4. Use a Set Color Palette
Use color sparingly. Grays, blues, and other neutral tones are easy to match, and RAG (red, amber and green) colors, are good for highlighting exceptions. Above all, keeping your palette simple makes it easier to select contextually appropriate hues, which is clearly important; Harvard research even shows that semantically resonant colors make data easier to retain.
At BI Brainz we tend to default to using one of two methods to choose colors:
5. Replace Complex Charts with Simple Ones
Spiders, waterfalls, and 3D visualizations are sexy, but they’re harder to decipher. Psychologists say complex graphs require larger differences for users to distinguish data and shapes. So stick to classics, like, bar, line, spark, and bullet arrangements.
One rule of thumb taught in our visual storytelling workshops, is to avoid ‘exotic’ charts. During the wireframe stage, they look great to users due to the variety they add to the visualization both in texture and colors, but over time they become visual shelfware in a user’s mind; they take too long to discern, so stick to the basics. Similar to icons, most users understand the use of a bar or line chart without needing an explanation. No need to reinvent the wheel.
6. Be Consistent
A readable BI dashboard maintains consistency with respect to text sizes, chart alignments, shapes, labeling, headers, and other elements. As the Web Development Group notes, “inconsistent elements are confusing for the reader.”
Most BI tools have grids or auto alignment options in their toolbars that make consistency a breeze. Use them. While small misalignments may seem invisible to you and the user, the brain recognizes it and subconsciously it can take away from the user’s ability to focus on the data. That is why in our visual storytelling workshops we use a set structure for our wireframes.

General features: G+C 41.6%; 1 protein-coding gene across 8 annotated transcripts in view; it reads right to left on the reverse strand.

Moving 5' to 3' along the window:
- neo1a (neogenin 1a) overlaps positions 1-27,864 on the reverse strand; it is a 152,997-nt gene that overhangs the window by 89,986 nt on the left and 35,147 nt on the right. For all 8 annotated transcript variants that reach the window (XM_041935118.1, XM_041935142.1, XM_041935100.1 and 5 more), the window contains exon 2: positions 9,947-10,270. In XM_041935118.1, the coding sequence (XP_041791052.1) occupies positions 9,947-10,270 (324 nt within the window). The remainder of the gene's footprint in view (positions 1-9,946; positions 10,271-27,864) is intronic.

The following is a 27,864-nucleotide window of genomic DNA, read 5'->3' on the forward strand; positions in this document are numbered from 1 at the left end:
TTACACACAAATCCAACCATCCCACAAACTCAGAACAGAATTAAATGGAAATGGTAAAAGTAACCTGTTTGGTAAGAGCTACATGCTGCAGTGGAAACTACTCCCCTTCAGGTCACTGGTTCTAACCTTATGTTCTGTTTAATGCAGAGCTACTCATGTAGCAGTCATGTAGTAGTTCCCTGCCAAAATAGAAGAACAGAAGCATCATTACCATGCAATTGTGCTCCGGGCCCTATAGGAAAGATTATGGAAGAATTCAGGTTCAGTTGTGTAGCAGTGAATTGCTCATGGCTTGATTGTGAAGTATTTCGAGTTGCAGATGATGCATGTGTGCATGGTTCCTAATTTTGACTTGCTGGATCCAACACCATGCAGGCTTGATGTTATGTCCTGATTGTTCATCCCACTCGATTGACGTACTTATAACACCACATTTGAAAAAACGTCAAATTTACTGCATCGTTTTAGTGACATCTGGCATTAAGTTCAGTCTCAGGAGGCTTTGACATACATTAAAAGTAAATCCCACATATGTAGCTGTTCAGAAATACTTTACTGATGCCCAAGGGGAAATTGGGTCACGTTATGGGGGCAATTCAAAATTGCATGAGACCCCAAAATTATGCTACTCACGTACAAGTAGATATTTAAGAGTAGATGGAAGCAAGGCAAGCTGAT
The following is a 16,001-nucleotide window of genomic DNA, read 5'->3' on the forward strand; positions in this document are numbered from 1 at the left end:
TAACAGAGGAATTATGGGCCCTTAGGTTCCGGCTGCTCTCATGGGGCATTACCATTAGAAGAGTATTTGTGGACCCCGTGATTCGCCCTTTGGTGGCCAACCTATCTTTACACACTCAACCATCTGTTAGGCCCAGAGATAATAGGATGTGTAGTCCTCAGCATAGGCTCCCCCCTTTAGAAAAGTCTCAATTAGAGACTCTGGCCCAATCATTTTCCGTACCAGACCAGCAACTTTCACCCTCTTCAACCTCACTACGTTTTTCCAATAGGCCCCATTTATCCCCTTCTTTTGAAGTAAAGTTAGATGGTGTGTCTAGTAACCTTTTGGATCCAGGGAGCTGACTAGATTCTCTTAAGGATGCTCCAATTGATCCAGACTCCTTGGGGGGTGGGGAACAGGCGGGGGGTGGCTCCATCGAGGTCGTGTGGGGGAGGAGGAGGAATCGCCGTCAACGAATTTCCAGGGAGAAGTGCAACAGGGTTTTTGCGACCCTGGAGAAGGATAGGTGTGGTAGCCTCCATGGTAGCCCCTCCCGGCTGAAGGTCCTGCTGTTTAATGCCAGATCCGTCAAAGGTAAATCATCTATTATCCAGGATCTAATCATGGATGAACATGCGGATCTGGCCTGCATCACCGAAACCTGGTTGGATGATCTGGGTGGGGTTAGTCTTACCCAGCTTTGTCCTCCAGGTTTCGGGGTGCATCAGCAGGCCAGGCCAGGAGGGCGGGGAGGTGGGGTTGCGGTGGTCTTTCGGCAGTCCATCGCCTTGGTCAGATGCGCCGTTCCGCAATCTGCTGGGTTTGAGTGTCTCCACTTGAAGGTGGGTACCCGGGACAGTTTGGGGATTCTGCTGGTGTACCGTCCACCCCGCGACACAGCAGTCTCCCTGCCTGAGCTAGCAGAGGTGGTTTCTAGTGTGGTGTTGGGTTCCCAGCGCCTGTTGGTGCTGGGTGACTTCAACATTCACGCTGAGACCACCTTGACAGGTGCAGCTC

BI Dashboard Formula Dashboard Wireframe Structure
We encourage all attendees to use our templates to avoid the ‘know how’ required to create a perfect layout. Consistency when it comes to data visualization is associated with a ‘clean’ look
7. Design Mobile First
What looks great on a computer might reveal itself to be a very ugly baby on a smartphone or tablet. Since you’re ultimately constrained by mobile device sizes, humanize your data visualization by designing the interface, layout, and other factors around mobile screens of at least 10 inches.
The mentality of designing mobile first started with the iPhone, but it is now a well-accepted fact that if your data visualizations or reports do not work on a mobile device, it will negatively affect overall user adoption. Worst, users will simply see it as antiquated and seek other solutions. While some organizations avoid mobile access to data due to security, this can be viewed as an excuse to remain in the ‘dark ages’. Organizations who do not embrace mobile could find themselves with significant BI shelfware in the future.
Having trouble putting an ugly BI dashboard behind you? Discover more tips for keeping your user interface and analytics data accessible by checking out some of our other blogs, and get your left and right brain thinking in sync with each other. If you want to learn our step-by-step design process and gain access to our 100’s of dashboard wireframe templates, visit our new resources page!